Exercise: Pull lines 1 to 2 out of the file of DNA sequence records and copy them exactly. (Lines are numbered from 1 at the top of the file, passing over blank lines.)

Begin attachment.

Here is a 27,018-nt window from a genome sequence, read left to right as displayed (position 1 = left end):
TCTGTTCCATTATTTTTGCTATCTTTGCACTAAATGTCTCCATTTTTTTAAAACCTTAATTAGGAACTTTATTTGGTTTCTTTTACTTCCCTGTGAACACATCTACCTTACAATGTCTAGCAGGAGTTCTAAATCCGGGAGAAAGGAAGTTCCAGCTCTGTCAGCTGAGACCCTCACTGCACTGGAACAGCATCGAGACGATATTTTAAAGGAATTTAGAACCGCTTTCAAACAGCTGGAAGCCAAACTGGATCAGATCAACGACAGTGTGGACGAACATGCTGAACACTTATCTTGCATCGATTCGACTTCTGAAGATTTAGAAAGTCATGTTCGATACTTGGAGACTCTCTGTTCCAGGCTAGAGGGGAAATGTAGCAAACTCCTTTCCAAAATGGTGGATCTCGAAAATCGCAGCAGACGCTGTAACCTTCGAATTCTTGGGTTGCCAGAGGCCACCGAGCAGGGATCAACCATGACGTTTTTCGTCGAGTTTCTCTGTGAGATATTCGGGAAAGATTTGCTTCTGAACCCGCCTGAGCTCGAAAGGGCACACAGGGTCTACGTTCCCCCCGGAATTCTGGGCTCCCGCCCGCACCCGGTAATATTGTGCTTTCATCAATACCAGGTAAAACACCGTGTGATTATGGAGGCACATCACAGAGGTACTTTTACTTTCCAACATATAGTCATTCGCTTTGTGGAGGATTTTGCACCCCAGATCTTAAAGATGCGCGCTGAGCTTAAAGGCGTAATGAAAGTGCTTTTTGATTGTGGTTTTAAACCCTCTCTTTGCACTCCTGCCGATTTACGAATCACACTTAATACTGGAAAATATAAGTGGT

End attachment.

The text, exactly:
Here is a 27,018-nt window from a genome sequence, read left to right as displayed (position 1 = left end):
TCTGTTCCATTATTTTTGCTATCTTTGCACTAAATGTCTCCATTTTTTTAAAACCTTAATTAGGAACTTTATTTGGTTTCTTTTACTTCCCTGTGAACACATCTACCTTACAATGTCTAGCAGGAGTTCTAAATCCGGGAGAAAGGAAGTTCCAGCTCTGTCAGCTGAGACCCTCACTGCACTGGAACAGCATCGAGACGATATTTTAAAGGAATTTAGAACCGCTTTCAAACAGCTGGAAGCCAAACTGGATCAGATCAACGACAGTGTGGACGAACATGCTGAACACTTATCTTGCATCGATTCGACTTCTGAAGATTTAGAAAGTCATGTTCGATACTTGGAGACTCTCTGTTCCAGGCTAGAGGGGAAATGTAGCAAACTCCTTTCCAAAATGGTGGATCTCGAAAATCGCAGCAGACGCTGTAACCTTCGAATTCTTGGGTTGCCAGAGGCCACCGAGCAGGGATCAACCATGACGTTTTTCGTCGAGTTTCTCTGTGAGATATTCGGGAAAGATTTGCTTCTGAACCCGCCTGAGCTCGAAAGGGCACACAGGGTCTACGTTCCCCCCGGAATTCTGGGCTCCCGCCCGCACCCGGTAATATTGTGCTTTCATCAATACCAGGTAAAACACCGTGTGATTATGGAGGCACATCACAGAGGTACTTTTACTTTCCAACATATAGTCATTCGCTTTGTGGAGGATTTTGCACCCCAGATCTTAAAGATGCGCGCTGAGCTTAAAGGCGTAATGAAAGTGCTTTTTGATTGTGGTTTTAAACCCTCTCTTTGCACTCCTGCCGATTTACGAATCACACTTAATACTGGAAAATATAAGTGGT